Veteran Home Buying Assistance: Tips & tools to know about If you’re set on buying a home, there are a number of veteran assistance programs you can leverage along the way. See below to learn more about each one. VA loans VA loans are mortgages just for veterans, military members, and their spouses. To qualify, you need to meet certain military service requirements set by the Department of Veterans Affairs. Some Reservists and members of the National Guard may also be eligible for VA loans. If you’re considering using the VA loan program, check out current VA mortgage rates or look to our guide on the best VA lenders to get you started. VA loan process To get a VA loan, you’re going to need a Certificate of Eligibility from the VA, which essentially proves you meet the service requirements to qualify for the loan. To get your COE, you need to head to your eBenefits account and apply there. It can often take more than a month to receive this document, so apply well ahead of your planned home purchase. Once you have a COE in hand, you’ll need to get pre-approved for your VA loan with a mortgage lender. Be careful here: Not all lenders offer VA loans, so make sure the one you’re considering offers them before submitting an application. After you’ve been pre-approved, you can find the right property, sign your sales agreement, and fill out your lender’s full application. In addition to your COE, you’ll need to provide various financial documents (bank statements, W-2s, paystubs, etc.), as well as submit to a check of your credit score. How to buy a house with a VA loan The exact underwriting and approval process for your VA loan will depend on your mortgage lender, but you can generally expect it to take anywhere from four to six weeks. You’ll need to submit your application, provide all the requested financial documentation, and work with your VA loan officer to address any concerns that might crop up along the way. Your home will also need to be appraised by a VA-approved appraiser to make sure it meets certain safety requirements. Finally, at closing, you will need to pay your VA funding fee, a one-time payment on the VA loan designed to offset the cost of the loan program to U.S. taxpayers. You can also choose to roll this into your loan balance. VA loans are the only type of mortgage product that requires a funding fee (most others require mortgage insurance). VA renovation loans VA renovation loans allow you to purchase a home and fund its rehabilitation and renovation all at once. You can also use a VA renovation loan if you want to refinance your existing mortgage to help fund any upgrades or repairs your property may need. Though VA renovation loans are fairly flexible, they can only be used to tackle certain approved renovation projects, so make sure yours are on the list before choosing one of these loans for your property. Our guide to VA renovation loans can help. GI Bill The GI Bill is designed to provide service members returning home from active duty with much-needed education and training as they restart civilian life. It affords vets money for tuition and educational fees, as well as a monthly housing allowance while they attend school. How to use the GI bill to buy a house Naturally, many veterans wonder if they can use their GI Bill housing allowance to buy a home of their own. Unfortunately, for the most part, lenders won’t consider your GI income when qualifying you for your home loan—largely because it’s short-term. To prove you have the capability to repay your home loan, lenders generally want to see consistent, long-term income. You could find a rental property for less than your monthly housing allowance, though, saving the leftovers to put toward a down payment, closing costs, or other fees associated with your home purchase. This could help you buy a home sooner or achieve a lower monthly mortgage payment. Dream Makers program The Dream Makers program is a grant program that veterans and military members can use to lower the costs of buying a house. It offers up to $5,000 in matching grants to be used toward closing costs or a down payment. The total amount for which you can qualify depends on the earnest money and down payment you put up. The program will match your contribution at a 2-to-1 rate. Your down payment has to total at least $500, and applications can be submitted through the PenFed Foundation. Special Housing Adaptation grant SHA grants can be used to buy, build, or update your permanent place of residence in order to accommodate a service-caused disability. You can apply for up to three grants, totaling $17,130. To be eligible, you or your veteran spouse must have one of the following service-related injuries:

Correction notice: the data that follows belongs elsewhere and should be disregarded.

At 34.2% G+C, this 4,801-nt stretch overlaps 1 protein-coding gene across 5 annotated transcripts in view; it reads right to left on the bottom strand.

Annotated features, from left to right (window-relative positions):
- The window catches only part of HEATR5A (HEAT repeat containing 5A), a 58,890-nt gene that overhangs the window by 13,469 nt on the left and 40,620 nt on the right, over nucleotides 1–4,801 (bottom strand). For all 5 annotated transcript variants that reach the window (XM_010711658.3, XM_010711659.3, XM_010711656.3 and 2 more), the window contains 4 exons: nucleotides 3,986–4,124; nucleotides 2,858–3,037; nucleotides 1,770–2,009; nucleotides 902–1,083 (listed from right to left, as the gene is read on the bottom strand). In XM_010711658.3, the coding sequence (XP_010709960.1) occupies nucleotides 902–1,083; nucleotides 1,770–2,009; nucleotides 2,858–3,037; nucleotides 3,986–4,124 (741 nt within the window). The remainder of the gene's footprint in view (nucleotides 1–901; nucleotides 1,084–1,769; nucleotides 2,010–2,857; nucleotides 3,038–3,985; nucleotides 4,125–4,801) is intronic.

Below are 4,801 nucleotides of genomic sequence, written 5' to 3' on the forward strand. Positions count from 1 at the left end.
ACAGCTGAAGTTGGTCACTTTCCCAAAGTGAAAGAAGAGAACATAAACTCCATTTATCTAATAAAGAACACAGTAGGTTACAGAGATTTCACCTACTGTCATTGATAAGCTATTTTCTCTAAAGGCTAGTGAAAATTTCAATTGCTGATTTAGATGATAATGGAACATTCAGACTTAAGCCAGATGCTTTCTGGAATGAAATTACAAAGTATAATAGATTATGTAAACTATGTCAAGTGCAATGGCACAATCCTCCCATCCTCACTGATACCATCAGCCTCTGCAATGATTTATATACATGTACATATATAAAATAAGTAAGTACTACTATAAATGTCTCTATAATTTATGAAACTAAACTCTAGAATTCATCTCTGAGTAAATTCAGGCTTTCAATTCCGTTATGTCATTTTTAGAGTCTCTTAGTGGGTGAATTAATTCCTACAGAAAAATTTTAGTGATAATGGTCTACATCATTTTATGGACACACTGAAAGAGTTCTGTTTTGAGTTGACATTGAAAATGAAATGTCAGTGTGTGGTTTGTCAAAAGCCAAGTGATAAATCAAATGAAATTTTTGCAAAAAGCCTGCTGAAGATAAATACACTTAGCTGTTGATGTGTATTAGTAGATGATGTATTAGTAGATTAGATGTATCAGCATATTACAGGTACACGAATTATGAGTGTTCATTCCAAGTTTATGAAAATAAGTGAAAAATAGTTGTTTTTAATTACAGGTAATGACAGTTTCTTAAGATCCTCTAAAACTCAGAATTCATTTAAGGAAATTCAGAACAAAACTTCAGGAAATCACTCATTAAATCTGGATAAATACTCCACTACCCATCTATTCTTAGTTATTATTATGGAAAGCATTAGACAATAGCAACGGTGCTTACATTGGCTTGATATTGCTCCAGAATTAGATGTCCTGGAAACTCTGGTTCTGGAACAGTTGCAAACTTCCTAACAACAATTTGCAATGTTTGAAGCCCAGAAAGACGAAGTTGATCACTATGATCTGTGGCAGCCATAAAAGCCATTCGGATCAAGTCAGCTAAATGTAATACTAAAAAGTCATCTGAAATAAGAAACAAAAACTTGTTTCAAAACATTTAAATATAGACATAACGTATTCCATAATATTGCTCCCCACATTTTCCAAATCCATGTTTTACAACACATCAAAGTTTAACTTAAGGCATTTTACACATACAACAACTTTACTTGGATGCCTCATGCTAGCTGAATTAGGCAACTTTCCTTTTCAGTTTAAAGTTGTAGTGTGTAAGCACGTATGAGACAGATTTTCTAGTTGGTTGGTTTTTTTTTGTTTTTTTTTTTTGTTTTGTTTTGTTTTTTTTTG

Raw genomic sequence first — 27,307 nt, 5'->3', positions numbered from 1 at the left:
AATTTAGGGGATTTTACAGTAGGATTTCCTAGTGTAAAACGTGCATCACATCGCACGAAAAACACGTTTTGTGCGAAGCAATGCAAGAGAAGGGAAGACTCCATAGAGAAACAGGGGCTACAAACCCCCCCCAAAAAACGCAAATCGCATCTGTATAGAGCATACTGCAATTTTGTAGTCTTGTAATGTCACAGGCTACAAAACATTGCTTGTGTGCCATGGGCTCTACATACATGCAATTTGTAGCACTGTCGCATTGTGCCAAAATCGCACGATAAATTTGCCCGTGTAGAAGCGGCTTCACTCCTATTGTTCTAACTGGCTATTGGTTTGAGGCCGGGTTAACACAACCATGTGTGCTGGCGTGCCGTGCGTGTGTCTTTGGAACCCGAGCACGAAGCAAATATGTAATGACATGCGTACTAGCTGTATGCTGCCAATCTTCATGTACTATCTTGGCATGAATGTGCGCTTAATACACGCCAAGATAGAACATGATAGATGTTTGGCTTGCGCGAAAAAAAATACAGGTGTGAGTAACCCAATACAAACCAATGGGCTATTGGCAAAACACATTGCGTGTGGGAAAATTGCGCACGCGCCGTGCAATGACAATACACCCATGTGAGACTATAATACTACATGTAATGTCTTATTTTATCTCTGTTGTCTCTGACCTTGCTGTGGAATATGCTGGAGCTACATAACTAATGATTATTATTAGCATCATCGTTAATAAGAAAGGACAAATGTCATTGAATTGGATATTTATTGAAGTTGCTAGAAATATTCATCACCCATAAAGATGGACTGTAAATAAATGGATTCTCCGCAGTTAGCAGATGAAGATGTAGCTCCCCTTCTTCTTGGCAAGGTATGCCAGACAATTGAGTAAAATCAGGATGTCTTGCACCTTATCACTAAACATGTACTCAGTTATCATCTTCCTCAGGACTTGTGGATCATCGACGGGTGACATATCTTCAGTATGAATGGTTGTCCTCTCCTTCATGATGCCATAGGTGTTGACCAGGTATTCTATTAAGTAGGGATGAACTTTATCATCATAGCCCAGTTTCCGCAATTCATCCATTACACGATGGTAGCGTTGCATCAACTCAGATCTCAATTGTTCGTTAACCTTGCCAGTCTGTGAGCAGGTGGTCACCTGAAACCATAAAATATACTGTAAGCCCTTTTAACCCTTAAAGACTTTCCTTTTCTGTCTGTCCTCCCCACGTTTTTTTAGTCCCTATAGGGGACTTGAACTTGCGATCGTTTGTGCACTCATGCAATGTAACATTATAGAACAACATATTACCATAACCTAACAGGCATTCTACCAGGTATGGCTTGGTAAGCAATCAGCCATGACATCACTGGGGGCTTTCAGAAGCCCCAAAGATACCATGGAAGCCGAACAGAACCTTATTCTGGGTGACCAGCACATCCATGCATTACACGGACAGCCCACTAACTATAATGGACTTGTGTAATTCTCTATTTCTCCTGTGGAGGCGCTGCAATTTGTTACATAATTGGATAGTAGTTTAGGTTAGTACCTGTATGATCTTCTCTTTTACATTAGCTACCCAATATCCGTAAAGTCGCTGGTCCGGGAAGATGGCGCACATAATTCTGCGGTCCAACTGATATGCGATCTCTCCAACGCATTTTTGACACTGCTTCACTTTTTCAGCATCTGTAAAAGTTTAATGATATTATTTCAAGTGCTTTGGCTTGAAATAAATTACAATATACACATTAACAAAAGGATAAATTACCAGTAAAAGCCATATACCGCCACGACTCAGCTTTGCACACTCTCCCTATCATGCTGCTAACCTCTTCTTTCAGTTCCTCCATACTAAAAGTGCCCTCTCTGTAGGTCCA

Loss (or loss of use) of both hands
Severe respiratory or breathing injuries
Blindness in both eyes
Specially Adapted Housing grant If you’re living with a loved one (i.e., not on your own property), then you can use a SAH grant to increase the home’s accessibility. These grants offer up to $37,596 in assistance. To qualify, you need to have one of the service-related disabilities noted above (under SHA grants) and be living temporarily in a family member’s home. State-based programs Many states also offer veteran and military homebuying assistance programs, so be sure to check with your state housing agency, too. In Texas, for example, veterans’ down payment assistance is offered through the Texas State Affordable Housing Corporation.